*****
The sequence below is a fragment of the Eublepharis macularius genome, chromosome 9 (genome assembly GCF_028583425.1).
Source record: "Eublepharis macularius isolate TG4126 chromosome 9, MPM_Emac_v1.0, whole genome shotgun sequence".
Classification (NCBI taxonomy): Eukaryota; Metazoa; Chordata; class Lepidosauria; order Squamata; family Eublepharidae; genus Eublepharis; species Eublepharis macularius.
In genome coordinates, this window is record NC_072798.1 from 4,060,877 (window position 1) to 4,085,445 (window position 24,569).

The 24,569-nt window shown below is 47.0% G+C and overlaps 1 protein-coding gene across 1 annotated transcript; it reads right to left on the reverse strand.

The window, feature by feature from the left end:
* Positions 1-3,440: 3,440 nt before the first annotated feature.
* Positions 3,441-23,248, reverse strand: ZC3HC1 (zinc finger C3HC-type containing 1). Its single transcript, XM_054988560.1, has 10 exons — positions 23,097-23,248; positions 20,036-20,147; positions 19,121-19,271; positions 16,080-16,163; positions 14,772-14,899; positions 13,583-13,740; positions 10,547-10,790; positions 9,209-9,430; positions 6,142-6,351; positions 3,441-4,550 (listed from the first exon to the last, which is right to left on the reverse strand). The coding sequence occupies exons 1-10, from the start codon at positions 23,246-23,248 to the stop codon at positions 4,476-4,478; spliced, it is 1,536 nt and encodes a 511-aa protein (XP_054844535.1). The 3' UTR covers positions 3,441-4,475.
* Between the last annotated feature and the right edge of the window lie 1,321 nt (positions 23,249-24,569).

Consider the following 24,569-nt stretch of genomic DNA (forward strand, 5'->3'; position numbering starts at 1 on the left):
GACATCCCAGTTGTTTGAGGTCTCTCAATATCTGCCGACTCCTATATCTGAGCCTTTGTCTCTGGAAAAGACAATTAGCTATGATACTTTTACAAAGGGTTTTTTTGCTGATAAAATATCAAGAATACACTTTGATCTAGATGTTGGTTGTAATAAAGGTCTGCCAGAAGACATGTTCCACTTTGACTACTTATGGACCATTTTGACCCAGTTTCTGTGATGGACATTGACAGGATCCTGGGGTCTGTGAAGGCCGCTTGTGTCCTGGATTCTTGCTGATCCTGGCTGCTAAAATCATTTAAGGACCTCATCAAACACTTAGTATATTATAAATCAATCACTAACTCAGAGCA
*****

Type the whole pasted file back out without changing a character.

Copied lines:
The sequence below is a fragment of the Eublepharis macularius genome, chromosome 9 (genome assembly GCF_028583425.1).
Source record: "Eublepharis macularius isolate TG4126 chromosome 9, MPM_Emac_v1.0, whole genome shotgun sequence".
Classification (NCBI taxonomy): Eukaryota; Metazoa; Chordata; class Lepidosauria; order Squamata; family Eublepharidae; genus Eublepharis; species Eublepharis macularius.
In genome coordinates, this window is record NC_072798.1 from 4,060,877 (window position 1) to 4,085,445 (window position 24,569).

The 24,569-nt window shown below is 47.0% G+C and overlaps 1 protein-coding gene across 1 annotated transcript; it reads right to left on the reverse strand.

The window, feature by feature from the left end:
* Positions 1-3,440: 3,440 nt before the first annotated feature.
* Positions 3,441-23,248, reverse strand: ZC3HC1 (zinc finger C3HC-type containing 1). Its single transcript, XM_054988560.1, has 10 exons — positions 23,097-23,248; positions 20,036-20,147; positions 19,121-19,271; positions 16,080-16,163; positions 14,772-14,899; positions 13,583-13,740; positions 10,547-10,790; positions 9,209-9,430; positions 6,142-6,351; positions 3,441-4,550 (listed from the first exon to the last, which is right to left on the reverse strand). The coding sequence occupies exons 1-10, from the start codon at positions 23,246-23,248 to the stop codon at positions 4,476-4,478; spliced, it is 1,536 nt and encodes a 511-aa protein (XP_054844535.1). The 3' UTR covers positions 3,441-4,475.
* Between the last annotated feature and the right edge of the window lie 1,321 nt (positions 23,249-24,569).

Consider the following 24,569-nt stretch of genomic DNA (forward strand, 5'->3'; position numbering starts at 1 on the left):
GACATCCCAGTTGTTTGAGGTCTCTCAATATCTGCCGACTCCTATATCTGAGCCTTTGTCTCTGGAAAAGACAATTAGCTATGATACTTTTACAAAGGGTTTTTTTGCTGATAAAATATCAAGAATACACTTTGATCTAGATGTTGGTTGTAATAAAGGTCTGCCAGAAGACATGTTCCACTTTGACTACTTATGGACCATTTTGACCCAGTTTCTGTGATGGACATTGACAGGATCCTGGGGTCTGTGAAGGCCGCTTGTGTCCTGGATTCTTGCTGATCCTGGCTGCTAAAATCATTTAAGGACCTCATCAAACACTTAGTATATTATAAATCAATCACTAACTCAGAGCA